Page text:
Salvaged Car Titles in Colorado

First thing’s first: In order to get your salvaged car back on the road in Colorado, you’ll need to title it.

A salvage title in CO will allow you to sell your car without making any further repairs to it. If you’re buying a salvaged car, you will have to apply for your own salvage title in order to legally drive the vehicle.

You’ll have to get your CO salvage title in any of the following situations:

  • BEFORE selling a salvaged car, if you are the vehicle’s owner.
  • Within 60 days of purchasing a salvaged car/having it transferred to you.
  • AFTER your insurance company settles your claim, if you choose to keep it.

Selling a Salvage Car

If you’re selling your salvaged car, visit your local Colorado DMV office and:

The office should then issue your salvage title. Your next step will be registering your vehicle.

Buying a Salvage Car

You’ll need to do a few things after buying a salvaged car before titling it.

Salvage Car Inspections in Colorado

Vehicles that have salvage titles may be rebuilt in order to enable motorists to operate them again on public state roads. In such a situation, vehicle owners will be required to perform a salvage vehicle inspection procedure and a P.O.S.T. certified inspector will have to complete a certified vehicle identification number (VIN) inspection. The inspector will inspect some of the following items: lights, tires, wheels, mirrors, windshield and wipers, horsepower.

In addition, the instructor will also check whether all parts and seats are permanently attached, as well as whether there is no metal torn or jagged. However, the inspection procedure may vary based on the owner’s specific situation. Therefore, prior to inquiring about the CO salvage title application procedure, motorists are encouraged to find out more information about the inspection.

How I can discover the full history of a cars title?

It is difficult. There’s a history behind why it’s difficult.

Congress enacted a statute requiring the federal government to implement the National Motor Vehicle Title Information System (NMVTIS), a single database that would provide public access to vehicle-history information gathered from states, insurance companies, and junk and salvage yards.  Before purchasing a potentially dangerous used car, a consumer using the database would be able to instantly check the validity of the vehicle’s title, verify its mileage, and learn whether it had been stolen or deemed a junk or salvage vehicle.  Congress viewed the database as an important solution to the problems of auto theft, auto fraud, and the dangers associated with unsafe and unreliable vehicles, and set a deadline of January 31, 1997, for establishment of the system.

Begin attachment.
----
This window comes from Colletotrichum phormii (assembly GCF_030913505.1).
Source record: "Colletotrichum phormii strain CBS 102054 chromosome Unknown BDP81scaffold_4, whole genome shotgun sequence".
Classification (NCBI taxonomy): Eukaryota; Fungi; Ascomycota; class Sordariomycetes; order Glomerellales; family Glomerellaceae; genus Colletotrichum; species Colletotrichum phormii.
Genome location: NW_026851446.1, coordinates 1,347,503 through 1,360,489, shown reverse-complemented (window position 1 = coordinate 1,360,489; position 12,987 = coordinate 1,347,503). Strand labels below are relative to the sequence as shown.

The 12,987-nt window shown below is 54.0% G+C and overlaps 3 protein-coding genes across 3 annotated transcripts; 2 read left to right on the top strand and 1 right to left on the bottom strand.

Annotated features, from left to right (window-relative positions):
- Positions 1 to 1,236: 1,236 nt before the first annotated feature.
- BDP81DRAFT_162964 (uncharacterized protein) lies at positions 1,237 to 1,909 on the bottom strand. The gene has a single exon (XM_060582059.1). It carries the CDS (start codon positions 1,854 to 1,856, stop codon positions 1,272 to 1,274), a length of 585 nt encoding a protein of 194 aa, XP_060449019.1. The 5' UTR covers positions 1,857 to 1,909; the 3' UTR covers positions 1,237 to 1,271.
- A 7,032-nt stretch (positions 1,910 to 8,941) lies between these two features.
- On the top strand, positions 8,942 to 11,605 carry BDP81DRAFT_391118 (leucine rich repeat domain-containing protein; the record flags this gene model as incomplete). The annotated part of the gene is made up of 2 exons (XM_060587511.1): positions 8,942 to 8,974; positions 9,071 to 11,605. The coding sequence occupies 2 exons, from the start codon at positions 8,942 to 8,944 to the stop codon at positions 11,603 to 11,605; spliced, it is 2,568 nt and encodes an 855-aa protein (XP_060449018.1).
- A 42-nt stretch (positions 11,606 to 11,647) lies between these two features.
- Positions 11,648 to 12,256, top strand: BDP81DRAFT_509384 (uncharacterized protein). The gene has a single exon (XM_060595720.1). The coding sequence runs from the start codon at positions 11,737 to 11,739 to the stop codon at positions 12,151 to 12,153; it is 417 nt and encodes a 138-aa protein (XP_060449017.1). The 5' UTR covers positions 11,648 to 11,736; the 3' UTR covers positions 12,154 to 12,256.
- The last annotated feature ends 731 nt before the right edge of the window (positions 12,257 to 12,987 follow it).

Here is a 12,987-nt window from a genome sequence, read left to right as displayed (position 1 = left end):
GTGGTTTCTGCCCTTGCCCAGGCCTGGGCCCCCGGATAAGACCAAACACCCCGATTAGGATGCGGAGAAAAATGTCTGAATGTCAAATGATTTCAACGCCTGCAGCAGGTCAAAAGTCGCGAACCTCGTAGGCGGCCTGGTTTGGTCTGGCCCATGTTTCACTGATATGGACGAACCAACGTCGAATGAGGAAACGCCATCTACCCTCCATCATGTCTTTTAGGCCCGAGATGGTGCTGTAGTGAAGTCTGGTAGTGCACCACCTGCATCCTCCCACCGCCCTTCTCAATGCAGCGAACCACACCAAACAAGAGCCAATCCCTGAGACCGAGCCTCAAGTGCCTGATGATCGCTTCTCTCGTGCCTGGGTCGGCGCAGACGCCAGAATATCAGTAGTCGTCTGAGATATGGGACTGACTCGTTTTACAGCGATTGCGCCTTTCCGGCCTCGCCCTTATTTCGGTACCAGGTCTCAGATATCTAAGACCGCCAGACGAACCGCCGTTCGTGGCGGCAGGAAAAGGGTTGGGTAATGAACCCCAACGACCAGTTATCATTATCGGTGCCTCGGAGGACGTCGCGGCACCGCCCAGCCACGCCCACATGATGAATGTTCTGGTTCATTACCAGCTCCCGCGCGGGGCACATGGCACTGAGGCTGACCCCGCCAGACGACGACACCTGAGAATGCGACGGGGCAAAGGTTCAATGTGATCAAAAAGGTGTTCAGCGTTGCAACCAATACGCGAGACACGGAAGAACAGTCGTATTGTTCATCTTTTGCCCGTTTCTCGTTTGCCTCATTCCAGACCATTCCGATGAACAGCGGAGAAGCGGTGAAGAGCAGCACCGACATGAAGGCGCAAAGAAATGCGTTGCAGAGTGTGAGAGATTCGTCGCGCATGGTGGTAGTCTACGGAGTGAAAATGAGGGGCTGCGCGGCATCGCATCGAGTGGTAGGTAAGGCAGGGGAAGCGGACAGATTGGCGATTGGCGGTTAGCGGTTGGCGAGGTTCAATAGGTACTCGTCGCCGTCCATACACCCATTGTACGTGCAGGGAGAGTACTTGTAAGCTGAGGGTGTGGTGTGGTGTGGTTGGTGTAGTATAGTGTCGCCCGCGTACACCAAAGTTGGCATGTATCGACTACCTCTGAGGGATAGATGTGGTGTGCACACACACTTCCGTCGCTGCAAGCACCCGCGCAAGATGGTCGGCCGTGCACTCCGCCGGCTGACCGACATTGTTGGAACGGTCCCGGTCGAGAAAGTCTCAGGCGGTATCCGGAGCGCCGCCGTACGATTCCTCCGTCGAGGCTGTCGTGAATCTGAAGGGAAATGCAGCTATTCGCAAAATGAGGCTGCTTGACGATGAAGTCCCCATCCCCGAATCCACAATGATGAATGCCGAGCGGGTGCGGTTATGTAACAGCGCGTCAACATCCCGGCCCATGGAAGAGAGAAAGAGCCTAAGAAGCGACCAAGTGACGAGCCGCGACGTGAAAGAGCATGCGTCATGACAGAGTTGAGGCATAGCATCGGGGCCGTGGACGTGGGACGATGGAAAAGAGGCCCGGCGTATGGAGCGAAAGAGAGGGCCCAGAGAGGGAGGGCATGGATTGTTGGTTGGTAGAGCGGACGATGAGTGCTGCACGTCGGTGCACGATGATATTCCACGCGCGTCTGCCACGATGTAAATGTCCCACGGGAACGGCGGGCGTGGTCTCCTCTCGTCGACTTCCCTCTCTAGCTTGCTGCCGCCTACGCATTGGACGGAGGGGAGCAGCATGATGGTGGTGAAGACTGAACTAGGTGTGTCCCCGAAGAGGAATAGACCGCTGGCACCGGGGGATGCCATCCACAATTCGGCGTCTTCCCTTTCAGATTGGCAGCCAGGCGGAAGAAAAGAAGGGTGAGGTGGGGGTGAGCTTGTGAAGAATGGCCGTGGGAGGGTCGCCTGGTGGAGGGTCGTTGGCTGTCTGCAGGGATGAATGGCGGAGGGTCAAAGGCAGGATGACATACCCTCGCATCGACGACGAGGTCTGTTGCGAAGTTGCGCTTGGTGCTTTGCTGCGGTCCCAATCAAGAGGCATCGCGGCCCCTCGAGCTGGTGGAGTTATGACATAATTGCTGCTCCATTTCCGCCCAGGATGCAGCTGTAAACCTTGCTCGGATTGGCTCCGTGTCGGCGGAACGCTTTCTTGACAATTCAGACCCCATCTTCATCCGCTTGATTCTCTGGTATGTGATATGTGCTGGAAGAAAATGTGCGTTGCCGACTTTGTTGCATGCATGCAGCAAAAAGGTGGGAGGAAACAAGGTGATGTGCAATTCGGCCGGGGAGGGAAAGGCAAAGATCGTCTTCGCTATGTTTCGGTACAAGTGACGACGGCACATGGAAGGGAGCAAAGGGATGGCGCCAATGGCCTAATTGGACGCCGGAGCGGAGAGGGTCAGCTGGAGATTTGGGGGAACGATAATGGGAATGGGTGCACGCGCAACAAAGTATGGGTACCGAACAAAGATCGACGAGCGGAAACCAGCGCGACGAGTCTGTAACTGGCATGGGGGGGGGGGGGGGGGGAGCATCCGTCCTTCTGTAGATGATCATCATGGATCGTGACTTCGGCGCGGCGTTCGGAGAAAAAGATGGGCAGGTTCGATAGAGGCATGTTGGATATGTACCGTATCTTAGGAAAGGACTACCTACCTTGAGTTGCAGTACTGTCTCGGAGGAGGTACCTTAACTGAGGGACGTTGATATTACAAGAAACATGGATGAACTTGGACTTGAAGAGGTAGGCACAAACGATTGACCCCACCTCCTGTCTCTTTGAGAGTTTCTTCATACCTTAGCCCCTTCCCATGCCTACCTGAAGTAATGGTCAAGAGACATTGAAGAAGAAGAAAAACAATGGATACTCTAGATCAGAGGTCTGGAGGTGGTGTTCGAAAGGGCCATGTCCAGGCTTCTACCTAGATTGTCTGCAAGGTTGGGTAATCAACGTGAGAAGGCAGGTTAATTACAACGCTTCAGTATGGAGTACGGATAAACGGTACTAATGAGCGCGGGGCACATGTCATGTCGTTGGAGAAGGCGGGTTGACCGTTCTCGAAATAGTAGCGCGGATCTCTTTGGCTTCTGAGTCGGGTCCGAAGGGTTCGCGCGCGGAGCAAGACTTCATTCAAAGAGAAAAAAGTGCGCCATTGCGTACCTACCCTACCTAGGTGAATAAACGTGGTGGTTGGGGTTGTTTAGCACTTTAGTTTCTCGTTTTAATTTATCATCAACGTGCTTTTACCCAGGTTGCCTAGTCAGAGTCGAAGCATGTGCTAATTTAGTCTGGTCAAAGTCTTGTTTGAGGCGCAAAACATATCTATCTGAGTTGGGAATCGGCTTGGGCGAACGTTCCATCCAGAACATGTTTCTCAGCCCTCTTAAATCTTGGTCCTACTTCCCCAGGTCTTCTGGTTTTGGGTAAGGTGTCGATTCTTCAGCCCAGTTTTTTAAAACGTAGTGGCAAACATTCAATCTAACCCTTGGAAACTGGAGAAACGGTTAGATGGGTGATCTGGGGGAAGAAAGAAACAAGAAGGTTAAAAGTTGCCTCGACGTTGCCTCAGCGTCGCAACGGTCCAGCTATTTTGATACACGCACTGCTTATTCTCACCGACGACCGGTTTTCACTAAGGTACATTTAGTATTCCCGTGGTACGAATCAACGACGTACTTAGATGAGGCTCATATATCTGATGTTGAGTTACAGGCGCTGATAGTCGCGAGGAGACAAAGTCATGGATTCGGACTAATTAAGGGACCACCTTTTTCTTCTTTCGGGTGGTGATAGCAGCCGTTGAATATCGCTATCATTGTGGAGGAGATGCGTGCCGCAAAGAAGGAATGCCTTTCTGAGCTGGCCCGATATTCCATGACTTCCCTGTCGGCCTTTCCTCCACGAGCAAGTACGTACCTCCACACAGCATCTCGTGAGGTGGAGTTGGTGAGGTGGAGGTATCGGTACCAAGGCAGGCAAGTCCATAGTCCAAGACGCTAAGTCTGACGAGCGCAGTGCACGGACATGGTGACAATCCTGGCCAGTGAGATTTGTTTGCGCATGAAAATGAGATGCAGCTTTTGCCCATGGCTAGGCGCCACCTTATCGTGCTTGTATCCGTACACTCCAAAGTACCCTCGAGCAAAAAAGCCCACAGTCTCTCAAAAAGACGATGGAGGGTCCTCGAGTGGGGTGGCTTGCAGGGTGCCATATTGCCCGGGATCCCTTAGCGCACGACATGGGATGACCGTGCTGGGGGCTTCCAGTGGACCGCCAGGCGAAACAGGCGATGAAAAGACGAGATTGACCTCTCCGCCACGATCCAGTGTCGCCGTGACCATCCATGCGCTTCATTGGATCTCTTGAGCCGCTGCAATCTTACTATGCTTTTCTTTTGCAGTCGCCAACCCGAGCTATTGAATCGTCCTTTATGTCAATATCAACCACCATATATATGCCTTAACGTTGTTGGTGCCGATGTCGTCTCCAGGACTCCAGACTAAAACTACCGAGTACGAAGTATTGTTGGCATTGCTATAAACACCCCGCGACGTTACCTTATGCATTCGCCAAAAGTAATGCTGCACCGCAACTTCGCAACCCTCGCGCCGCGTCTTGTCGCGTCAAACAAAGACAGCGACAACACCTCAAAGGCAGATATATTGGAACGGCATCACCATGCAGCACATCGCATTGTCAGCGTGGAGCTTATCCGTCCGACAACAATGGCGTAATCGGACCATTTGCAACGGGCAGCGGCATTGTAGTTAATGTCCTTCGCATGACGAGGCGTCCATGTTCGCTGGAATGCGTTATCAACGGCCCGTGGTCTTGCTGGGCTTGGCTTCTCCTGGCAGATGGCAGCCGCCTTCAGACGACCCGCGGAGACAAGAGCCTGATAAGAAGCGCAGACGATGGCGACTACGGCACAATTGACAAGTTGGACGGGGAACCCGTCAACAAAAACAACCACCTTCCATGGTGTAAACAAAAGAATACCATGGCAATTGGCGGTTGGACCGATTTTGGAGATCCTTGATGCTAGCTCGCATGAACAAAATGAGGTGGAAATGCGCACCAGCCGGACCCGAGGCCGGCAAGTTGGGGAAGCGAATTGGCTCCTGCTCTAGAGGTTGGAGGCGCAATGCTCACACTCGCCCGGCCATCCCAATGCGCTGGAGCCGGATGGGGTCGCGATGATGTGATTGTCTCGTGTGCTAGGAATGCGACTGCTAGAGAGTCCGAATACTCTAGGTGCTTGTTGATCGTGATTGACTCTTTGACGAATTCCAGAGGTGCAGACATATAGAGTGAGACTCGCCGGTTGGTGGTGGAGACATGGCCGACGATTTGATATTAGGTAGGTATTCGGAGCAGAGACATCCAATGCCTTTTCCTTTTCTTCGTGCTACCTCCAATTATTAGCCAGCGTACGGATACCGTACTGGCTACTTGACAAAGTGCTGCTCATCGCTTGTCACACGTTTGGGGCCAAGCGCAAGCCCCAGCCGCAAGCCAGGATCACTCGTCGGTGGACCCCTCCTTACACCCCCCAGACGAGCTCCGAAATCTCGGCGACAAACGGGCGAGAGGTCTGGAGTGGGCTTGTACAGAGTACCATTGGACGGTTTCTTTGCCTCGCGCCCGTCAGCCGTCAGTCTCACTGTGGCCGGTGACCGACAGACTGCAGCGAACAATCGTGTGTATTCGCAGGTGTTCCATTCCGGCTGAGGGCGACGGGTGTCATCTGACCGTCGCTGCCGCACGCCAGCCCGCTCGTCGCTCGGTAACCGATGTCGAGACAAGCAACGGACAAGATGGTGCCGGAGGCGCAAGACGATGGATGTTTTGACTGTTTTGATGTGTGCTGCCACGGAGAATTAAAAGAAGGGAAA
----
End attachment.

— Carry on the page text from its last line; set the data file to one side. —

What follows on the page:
The deadline passed without a database. During that time, countless people unwittingly purchased rebuilt or stolen vehicles. Then together Public Citizen, Consumers for Auto Reliability and Safety, and Consumer Action brought a lawsuit against the DOJ arguing that the agency’s unlawful delay in implementing the database since 1997 was putting consumers at risk. After a 16-year wait, in an emphatic victory for consumers, on September 22, 2008, Judge Marilyn Hall Patel of the Northern District of California ordered the U.S. Department of Justice (DOJ) to make this information available to consumers by the end of January 2009.

In a press release, Public Citizen said that when Congress passed a law in 1992 calling for the database, no one expected it to take this long to deliver such critical information to consumers.

Finally in 2012, the U.S. Department of Justice published the National Motor Vehicle Title Information System (NMVTIS) online at vehiclehistory.gov . You must purchase an report from a data provider. Please note: Consumers cannot receive NMVTIS Vehicle History Reports from Carfax, CVR, DMVDesk, or Experian. These entities provide information only to car dealerships. What’s included in the official NMVTIS report is here: .

Regardless of these efforts to provide the public with quality information resources, there is no substitute to a physical inspection by a real person, BEFORE any used car is purchased.